Dr. Reginald Richardson, Executive Director of the Oregon Alcohol and Drug Policy Commission

Dr. Reginald Richardson is the Executive Director of the Oregon Alcohol and Drug Policy Commission. The Alcohol and Drug Policy Commission is an independent state government agency that was created by the Oregon Legislature to improve the effectiveness and efficiency of state and local alcohol and drug abuse prevention and treatment services. Prior to joining the Alcohol and Drug Policy Commission, Dr. Richardson was the Deputy Director of DHS from June 2015 to November 2017.
Dr. Richardson came to DHS from The Family Institute at Northwestern University in Illinois where he was vice president for evaluation and clinical services. He also served as a clinical lecturer in the Center for Applied Psychological and Family Studies at Northwestern University. He has taught at the undergraduate, graduate and doctoral levels; authored several publications, and provided social work consultation to a variety of organizations. He maintains licensure for clinical social work and direct child welfare services.Dr. Richardson brings with him a passion for helping people reach their potential; new energy for strengthening and creating partnerships that support the people we serve; and a problem-solving and outcomes-focused approach to his work in alcohol and drug policy.
Mike Marshall, Executive Director of Oregon Recovers
Mike Marshall is a non-profit executive with 30 years of political campaign and civic engagement experience at both the national and international level. As a person in long-term recovery from addiction, Mike co-founded and launched Oregon Recovers in 2017 with the goal of transforming Oregon’s fractured and incomplete addiction recovery system into a recovery-based, continuum of care which recognizes addiction as a chronic disease requiring a lifetime of attention. Mike currently serves as Oregon Recovers executive director, prior to which he was the executive director of the City Club of Portland. Upon moving to Oregon in 2013, Mike served back-to-back stints as campaign manager for Oregon United for Marriage and the successful re-election campaign of Governor John Kitzhaber.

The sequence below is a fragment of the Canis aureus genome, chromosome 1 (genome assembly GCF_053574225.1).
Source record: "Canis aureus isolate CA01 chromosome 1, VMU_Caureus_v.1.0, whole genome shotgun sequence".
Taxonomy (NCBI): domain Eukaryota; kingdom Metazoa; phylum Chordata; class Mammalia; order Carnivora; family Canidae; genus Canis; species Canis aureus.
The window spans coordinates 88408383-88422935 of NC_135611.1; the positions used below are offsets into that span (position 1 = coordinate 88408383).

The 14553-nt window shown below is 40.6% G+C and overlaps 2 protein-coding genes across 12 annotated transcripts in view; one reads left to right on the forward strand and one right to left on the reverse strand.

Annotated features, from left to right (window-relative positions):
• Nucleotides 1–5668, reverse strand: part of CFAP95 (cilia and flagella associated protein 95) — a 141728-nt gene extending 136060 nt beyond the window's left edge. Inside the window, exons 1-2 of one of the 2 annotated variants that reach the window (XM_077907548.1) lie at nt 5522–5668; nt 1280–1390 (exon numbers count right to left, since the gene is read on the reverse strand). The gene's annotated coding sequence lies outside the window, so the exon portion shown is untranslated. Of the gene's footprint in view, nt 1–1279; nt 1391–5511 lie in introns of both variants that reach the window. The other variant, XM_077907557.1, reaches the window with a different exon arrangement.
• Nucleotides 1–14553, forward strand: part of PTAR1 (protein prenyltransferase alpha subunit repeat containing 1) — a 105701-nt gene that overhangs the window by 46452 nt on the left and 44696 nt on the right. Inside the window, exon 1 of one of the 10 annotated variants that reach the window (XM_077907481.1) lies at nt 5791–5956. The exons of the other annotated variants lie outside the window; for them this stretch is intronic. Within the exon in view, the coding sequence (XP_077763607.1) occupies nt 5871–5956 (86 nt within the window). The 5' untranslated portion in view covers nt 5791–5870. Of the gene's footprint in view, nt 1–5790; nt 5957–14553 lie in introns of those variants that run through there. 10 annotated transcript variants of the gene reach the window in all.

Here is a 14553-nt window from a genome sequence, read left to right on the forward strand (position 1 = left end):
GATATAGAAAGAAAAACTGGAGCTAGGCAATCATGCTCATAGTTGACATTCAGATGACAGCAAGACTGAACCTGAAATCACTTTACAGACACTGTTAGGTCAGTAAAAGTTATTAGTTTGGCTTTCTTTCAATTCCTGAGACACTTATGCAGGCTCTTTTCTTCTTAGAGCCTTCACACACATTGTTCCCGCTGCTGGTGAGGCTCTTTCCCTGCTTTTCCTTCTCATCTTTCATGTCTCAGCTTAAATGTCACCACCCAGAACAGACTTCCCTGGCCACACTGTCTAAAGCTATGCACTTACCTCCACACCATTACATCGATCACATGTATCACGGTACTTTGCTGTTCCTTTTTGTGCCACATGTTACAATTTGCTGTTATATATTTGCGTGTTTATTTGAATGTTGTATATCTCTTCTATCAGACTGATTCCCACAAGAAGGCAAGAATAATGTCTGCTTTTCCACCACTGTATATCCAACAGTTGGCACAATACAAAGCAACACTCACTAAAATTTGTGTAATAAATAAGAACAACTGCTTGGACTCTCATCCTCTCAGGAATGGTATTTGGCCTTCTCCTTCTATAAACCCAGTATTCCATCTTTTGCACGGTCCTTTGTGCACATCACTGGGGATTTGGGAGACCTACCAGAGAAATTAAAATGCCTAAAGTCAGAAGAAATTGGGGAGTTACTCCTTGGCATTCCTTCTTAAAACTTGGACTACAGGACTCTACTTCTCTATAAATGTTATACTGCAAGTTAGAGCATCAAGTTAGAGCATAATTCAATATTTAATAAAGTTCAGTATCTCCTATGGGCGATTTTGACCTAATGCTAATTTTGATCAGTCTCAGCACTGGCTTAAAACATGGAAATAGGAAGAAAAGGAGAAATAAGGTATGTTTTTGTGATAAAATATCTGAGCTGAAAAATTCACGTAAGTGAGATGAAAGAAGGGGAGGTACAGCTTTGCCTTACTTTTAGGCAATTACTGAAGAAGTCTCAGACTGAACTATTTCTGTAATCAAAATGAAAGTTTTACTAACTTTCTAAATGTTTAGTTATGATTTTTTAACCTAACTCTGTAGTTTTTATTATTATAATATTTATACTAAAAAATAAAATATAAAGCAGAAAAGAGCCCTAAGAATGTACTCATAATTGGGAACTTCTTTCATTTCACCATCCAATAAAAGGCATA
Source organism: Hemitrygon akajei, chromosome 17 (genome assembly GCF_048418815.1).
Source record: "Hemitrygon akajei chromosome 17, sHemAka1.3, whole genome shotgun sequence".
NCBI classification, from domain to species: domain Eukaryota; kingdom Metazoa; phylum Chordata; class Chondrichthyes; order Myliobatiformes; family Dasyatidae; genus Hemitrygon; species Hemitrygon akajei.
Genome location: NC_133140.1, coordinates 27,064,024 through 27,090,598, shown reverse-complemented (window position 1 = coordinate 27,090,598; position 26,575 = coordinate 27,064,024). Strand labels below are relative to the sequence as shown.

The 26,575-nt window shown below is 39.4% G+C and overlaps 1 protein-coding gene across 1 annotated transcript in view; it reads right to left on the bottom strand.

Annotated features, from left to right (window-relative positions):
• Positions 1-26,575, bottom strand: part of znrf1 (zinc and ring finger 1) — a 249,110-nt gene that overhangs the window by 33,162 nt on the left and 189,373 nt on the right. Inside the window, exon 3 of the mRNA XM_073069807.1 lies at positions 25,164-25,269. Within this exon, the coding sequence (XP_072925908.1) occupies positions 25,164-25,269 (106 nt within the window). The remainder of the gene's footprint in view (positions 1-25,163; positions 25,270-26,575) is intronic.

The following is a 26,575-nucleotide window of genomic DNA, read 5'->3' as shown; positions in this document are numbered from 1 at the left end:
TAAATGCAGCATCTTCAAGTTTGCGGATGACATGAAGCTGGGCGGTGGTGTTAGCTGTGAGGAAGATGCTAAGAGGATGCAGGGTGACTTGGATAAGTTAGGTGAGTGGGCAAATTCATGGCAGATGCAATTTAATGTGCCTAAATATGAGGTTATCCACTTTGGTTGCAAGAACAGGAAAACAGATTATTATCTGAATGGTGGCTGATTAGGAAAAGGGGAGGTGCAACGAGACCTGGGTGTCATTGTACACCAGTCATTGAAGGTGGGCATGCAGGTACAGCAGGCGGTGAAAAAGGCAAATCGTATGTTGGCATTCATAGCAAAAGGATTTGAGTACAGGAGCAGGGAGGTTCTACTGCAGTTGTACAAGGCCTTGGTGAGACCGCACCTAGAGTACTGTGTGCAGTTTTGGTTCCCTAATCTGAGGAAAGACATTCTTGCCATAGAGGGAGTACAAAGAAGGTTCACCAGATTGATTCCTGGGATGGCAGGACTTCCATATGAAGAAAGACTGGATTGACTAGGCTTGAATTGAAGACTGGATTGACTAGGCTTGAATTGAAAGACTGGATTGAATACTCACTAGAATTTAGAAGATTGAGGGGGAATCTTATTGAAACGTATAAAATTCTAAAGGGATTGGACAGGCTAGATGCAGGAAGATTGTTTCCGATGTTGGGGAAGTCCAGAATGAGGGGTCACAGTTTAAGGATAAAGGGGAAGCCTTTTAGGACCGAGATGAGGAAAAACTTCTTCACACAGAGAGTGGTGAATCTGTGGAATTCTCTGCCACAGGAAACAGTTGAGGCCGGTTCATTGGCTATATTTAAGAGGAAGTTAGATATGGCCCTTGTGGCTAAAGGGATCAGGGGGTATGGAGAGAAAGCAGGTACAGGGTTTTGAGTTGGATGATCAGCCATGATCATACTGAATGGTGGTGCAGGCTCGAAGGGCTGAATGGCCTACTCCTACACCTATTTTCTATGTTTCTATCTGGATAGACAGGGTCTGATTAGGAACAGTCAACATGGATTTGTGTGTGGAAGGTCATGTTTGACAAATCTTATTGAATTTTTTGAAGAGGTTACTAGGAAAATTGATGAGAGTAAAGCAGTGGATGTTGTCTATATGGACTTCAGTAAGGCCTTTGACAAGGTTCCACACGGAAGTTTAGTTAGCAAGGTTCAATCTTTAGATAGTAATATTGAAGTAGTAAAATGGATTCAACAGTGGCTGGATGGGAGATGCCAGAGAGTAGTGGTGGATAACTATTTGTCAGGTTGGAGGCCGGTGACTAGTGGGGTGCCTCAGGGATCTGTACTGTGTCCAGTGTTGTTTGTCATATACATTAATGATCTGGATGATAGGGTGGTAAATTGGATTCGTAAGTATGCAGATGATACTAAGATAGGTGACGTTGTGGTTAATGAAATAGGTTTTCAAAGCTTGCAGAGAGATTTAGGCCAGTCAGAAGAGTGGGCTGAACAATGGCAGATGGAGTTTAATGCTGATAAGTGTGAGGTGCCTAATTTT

Brent Canode, MPA, Executive Director of Alano Club of Portland and Co-Founder of Oregon Recovery High School Initiative
Brent has worked as Executive Director of the Alano Club of Portland for the past decade, growing the organization into the largest non-clinical recovery support center in the United States. The Club serves as a national model for a modern, multi-dimensional recovery community organization, applying the latest evidence-based supports within a community center service delivery structure. More than 10,000 visitors utilize the Club every month for recovery support groups spanning the continuum of mutual aid pathways, peer support services with Certified Recovery Mentors, yoga and meditation classes, Mindfulness-Based Stress Reduction & Relapse Prevention training, health and wellness seminars, exercise-based recovery groups, recovery skills workshops, advocacy projects and large-scale sober social events.Brent has been a visible champion for recovery as a board member of the Oregon Consumer Advisory Council, Multnomah County Recovery Support Services Procurement Review Panel, Oregon Substance Use Disorder Advisory Committee, Hands Across the Bridge Project, Partnership for Safety and Justice and the Safety and Justice Action PAC. Most recently Brent co-founded the Oregon Recovery High School Initiative, a coalition of recovery advocates, educators, health system professionals and business leaders committed to launching a “gold standard” recovery high school for students impacted by substance use disorders. Brent has been recognized for his advocacy work by the Hazelden Betty Ford Foundation’s Institute For Recovery Advocacy and Viacom’s Here to Listen Campaign. Brent has a Master’s Degree in Public Affairs from University of Oregon, where he was recognized for his academic achievement with a competitive Teaching Fellowship in the Graduate School of Planning, Public Policy and Management.